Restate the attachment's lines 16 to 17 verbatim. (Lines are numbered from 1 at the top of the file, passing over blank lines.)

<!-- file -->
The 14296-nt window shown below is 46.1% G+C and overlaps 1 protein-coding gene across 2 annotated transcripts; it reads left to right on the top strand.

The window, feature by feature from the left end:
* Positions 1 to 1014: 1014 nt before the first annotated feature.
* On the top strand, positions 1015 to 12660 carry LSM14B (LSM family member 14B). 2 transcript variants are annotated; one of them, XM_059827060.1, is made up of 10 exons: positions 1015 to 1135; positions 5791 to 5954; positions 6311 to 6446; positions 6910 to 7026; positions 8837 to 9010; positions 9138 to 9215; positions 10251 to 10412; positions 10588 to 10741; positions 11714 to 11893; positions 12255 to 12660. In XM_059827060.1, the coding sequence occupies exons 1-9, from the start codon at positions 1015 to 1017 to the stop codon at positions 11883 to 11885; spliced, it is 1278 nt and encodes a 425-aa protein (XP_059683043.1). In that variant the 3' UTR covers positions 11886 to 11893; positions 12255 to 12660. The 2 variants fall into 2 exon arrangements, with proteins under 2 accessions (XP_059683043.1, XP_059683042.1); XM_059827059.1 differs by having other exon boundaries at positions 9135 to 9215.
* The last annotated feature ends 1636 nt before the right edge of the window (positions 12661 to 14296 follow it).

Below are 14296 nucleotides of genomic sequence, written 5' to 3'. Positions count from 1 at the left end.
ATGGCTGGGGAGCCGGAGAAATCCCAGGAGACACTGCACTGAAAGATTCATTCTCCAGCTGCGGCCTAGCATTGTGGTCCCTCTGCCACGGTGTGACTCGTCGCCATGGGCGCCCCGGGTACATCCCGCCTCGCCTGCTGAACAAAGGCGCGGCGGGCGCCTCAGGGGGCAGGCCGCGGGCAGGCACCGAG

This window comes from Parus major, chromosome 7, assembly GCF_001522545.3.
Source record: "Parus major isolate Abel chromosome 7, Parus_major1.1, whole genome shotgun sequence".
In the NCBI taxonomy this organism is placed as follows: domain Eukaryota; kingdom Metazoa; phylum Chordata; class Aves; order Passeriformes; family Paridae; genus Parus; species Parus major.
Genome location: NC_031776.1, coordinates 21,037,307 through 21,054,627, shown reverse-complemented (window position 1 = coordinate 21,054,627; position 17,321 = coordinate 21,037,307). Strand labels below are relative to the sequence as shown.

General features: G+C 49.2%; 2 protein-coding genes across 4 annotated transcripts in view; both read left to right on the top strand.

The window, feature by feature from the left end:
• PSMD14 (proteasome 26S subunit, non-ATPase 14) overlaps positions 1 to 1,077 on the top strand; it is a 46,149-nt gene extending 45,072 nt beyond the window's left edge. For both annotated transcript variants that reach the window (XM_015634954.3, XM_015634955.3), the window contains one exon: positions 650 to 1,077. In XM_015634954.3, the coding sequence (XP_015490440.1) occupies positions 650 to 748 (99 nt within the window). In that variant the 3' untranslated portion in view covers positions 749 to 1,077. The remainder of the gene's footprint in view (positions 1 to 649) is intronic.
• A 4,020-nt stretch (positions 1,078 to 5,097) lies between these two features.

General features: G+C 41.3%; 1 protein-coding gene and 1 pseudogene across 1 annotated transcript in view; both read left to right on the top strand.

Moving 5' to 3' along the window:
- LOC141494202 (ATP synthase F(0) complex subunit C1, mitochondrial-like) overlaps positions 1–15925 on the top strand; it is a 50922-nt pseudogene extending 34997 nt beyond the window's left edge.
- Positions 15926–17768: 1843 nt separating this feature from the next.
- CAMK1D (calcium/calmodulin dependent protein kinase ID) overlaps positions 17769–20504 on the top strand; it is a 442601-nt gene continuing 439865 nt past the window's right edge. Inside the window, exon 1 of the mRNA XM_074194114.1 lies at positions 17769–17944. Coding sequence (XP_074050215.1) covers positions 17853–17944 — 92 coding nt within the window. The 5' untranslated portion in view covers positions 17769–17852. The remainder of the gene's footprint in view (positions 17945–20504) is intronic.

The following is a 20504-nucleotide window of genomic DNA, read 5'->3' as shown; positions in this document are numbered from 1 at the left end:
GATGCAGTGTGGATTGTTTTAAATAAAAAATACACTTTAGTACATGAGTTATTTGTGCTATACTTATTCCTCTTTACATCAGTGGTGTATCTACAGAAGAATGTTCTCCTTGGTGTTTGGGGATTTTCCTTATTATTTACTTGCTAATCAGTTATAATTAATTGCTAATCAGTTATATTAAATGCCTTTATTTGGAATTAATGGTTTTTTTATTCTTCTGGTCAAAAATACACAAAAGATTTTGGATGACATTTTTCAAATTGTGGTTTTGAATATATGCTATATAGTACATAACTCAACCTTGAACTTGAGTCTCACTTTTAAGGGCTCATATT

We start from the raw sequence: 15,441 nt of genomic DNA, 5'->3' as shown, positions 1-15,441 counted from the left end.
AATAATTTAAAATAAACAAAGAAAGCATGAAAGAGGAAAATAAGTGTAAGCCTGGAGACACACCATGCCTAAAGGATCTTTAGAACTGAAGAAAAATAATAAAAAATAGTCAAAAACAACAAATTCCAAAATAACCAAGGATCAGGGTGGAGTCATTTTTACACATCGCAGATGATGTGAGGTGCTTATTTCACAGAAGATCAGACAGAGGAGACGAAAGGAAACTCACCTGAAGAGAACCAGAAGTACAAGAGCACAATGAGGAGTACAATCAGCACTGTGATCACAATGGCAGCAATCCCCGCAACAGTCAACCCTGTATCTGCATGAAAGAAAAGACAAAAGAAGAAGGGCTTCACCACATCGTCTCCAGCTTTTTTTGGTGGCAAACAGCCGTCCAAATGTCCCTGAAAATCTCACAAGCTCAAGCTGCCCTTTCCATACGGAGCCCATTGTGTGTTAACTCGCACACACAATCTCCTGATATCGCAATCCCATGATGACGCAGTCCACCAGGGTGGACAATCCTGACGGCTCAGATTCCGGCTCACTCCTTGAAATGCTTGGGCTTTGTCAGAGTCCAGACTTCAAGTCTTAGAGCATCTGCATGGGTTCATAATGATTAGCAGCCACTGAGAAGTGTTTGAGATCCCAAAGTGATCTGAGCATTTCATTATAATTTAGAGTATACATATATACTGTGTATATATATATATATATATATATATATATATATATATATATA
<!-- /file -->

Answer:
General features: G+C 41.3%; 1 protein-coding gene and 1 pseudogene across 1 annotated transcript in view; both read left to right on the top strand.

Moving 5' to 3' along the window: